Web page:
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Cost of Capital

Equity Preference Share Debentures Risk- Government Bonds like RBI relief bonds free security
Equity
Preference
Share
Debentures
Risk-
Government
Bonds like RBI
relief bonds
free
security
Equity Preference Share Debentures Risk- Government Bonds like RBI relief bonds free security

Cost of Capital

The firm’s cost of capital is the rate of return required to all the suppliers capital for financing the firm’s investment projects by purchasing various securities.

The rate of return required

by

all

investors

will be an overall rate of return a weighted

rate of return.

WACC Vs. Specific Cost of Capital

The project’s cost of capital is the minimum required rate of return on funds committed to the project,

which depends on the riskiness of its cash flows. Suppose:

Cost of Equity = 11%

Cost of Debt = 6%

Project A: Expected rate of return = 10% & Financed by Debt.

Project B: Same Risk return class Financed by Equity

It can also be thought of a rate of return required by the all the capital providers.

The cost of capital is the rate of return that a firm must earn to maintain the market value of the

stock. It is considered as a hurdle rate.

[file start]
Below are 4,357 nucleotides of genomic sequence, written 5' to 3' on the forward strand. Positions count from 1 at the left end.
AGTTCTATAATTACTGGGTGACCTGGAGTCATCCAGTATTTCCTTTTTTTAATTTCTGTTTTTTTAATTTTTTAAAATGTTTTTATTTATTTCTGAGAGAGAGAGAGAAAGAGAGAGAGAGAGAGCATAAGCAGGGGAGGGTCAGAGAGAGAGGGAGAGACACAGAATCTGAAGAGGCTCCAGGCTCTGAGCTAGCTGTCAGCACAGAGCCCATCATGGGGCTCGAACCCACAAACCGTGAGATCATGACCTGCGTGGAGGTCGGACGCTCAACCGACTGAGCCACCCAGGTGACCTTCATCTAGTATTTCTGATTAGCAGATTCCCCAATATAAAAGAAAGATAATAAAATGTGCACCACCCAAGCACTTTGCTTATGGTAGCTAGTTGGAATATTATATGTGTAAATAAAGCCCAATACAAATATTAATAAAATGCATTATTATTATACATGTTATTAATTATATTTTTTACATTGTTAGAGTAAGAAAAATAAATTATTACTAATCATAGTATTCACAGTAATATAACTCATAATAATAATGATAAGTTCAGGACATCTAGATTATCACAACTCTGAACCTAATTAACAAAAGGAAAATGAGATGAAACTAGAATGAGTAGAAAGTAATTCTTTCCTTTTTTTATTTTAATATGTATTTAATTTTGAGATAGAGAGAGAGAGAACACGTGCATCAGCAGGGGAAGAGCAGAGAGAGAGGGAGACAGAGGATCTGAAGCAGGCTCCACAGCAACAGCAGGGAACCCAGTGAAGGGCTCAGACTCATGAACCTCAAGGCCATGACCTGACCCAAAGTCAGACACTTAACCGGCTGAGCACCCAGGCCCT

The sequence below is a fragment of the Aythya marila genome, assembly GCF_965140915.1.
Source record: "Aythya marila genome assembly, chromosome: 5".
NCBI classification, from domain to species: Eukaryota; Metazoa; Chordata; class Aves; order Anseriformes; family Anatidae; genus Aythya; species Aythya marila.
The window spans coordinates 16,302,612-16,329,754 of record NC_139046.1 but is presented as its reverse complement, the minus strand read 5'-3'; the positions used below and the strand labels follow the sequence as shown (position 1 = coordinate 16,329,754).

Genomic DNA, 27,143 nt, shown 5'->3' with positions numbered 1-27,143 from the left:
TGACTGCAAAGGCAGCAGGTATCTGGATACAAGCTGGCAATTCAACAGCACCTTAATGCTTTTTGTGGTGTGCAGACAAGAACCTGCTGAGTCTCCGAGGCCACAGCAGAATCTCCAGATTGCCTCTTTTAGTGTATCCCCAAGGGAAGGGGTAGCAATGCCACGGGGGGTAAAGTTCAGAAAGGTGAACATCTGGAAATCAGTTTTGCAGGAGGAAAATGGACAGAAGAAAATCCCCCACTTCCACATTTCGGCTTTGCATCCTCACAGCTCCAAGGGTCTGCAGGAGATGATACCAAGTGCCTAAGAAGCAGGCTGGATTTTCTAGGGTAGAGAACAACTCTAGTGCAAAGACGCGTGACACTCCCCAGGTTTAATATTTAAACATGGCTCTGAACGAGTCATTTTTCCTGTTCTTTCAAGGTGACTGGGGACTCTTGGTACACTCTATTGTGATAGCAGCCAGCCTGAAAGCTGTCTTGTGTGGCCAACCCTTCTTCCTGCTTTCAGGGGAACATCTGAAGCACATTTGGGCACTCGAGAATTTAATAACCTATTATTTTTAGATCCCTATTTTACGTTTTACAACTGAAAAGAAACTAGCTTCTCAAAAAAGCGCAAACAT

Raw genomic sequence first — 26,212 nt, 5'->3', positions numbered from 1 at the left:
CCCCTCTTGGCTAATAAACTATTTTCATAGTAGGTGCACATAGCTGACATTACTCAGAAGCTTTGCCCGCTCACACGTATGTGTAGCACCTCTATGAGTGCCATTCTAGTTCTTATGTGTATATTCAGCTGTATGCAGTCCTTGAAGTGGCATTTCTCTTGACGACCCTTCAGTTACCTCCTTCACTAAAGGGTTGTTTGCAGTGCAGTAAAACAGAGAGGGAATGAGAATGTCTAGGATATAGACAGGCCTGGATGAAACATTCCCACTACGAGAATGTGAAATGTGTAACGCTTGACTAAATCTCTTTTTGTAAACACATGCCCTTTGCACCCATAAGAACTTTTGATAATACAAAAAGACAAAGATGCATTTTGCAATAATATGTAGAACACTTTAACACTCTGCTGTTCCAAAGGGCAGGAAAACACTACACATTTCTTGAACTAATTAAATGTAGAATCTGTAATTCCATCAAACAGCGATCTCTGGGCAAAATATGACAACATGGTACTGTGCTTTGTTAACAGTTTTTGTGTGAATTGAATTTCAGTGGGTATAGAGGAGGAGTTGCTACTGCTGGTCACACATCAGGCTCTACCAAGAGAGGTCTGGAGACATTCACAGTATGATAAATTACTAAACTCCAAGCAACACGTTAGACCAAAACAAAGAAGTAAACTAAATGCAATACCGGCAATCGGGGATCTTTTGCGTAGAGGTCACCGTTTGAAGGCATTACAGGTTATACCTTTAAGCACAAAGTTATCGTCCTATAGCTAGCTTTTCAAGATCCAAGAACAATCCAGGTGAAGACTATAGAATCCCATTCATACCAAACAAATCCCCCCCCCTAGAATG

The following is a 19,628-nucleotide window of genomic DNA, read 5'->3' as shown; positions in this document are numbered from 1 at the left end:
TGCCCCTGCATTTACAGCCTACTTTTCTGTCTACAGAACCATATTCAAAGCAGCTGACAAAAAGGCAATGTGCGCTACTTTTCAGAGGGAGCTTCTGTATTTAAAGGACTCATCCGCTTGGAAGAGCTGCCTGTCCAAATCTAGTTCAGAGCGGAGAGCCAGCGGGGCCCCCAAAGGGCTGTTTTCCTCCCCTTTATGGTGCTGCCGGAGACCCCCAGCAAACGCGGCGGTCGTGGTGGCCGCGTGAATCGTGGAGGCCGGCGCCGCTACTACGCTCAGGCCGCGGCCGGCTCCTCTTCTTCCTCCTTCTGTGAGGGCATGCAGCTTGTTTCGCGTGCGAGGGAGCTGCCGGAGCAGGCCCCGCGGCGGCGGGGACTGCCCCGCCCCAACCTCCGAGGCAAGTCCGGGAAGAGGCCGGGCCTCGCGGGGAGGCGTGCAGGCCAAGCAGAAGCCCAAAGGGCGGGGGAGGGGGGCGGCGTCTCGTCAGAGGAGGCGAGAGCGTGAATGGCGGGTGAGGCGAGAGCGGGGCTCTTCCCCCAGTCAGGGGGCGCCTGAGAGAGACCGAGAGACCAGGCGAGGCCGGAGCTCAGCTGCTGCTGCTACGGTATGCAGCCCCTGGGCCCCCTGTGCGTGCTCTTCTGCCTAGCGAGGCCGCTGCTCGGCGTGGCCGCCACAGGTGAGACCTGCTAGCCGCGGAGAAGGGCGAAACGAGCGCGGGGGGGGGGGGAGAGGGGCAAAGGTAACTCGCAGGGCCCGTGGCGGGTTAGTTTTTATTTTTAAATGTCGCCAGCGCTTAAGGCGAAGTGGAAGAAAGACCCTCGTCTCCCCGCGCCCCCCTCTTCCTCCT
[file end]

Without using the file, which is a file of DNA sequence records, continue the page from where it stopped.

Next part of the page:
The cost of capital is estimated at a given point of time.

COST OF DEBT

Current Yield = Coupon / Current Market Price

Yield to Maturity

Debt Issued at Par

k

i

d  

INT

P 0
P
0

Dutch Corporation, a major hardware manufacturer, is

contemplating selling Rs.10 million worth of 20-year, 9% coupon bonds with a par value of Rs.1,000.

The similar types of bonds offered by other companies

offering 10% coupon rate. Because current market interest rates are greater than 9%, the firm must sell

the bonds at discount. The issue price is Rs.980.

Further the floatation costs are 2% of the face value of

the bond. The net proceeds to the firm from the sale of

each bond would be Rs.960.

Calculate the cost of the bond.

Before-Tax Cost of Debt

Approximating the Cost

K d =

90: 1000 −960

20

960+1000

2

=

  • 92 = 9.4%

980

Tax adjustment

The interest paid on debt is tax deductible. The higher the interest charges the lower will be the amount of tax payable by the firm.

As a result of these interest tax shield, the after tax cost of

debt to the firm will be substantially less than the investors required rate of return.

After-tax cost of Debt = K d (1-t)

Find the after-tax cost of debt for Dutch Corp. assuming it has a 40% tax rate:

k d = 9.4% ×(1-0.40) = 5.6%

This suggests that the after-tax cost of raising debt capital for Dutch is 5.6%.

COST OF PREFERENCE CAPITAL

Irredeemable Preference Share

k p

PDIV

P 0
P
0

Dutch Corporation is contemplating the issuance of a 10% preferred stock that is having a face value of Rs.87per share. The cost of issuing and selling the stock is expected to be Rs.5 per share. The dividend is Rs.8.70 (10% x Rs.87). The net proceeds price (N p ) is Rs.82 (Rs.87 Rs.5). K P = D P /N p = Rs.8.70/Rs.82 = 10.6%

Example

Example 11

COST OF EQUITY CAPITAL Using CAPM

As per the CAPM, the required rate of return on

equity is given by the following relationship:

k

e

R

f

(R

m

R )

f

j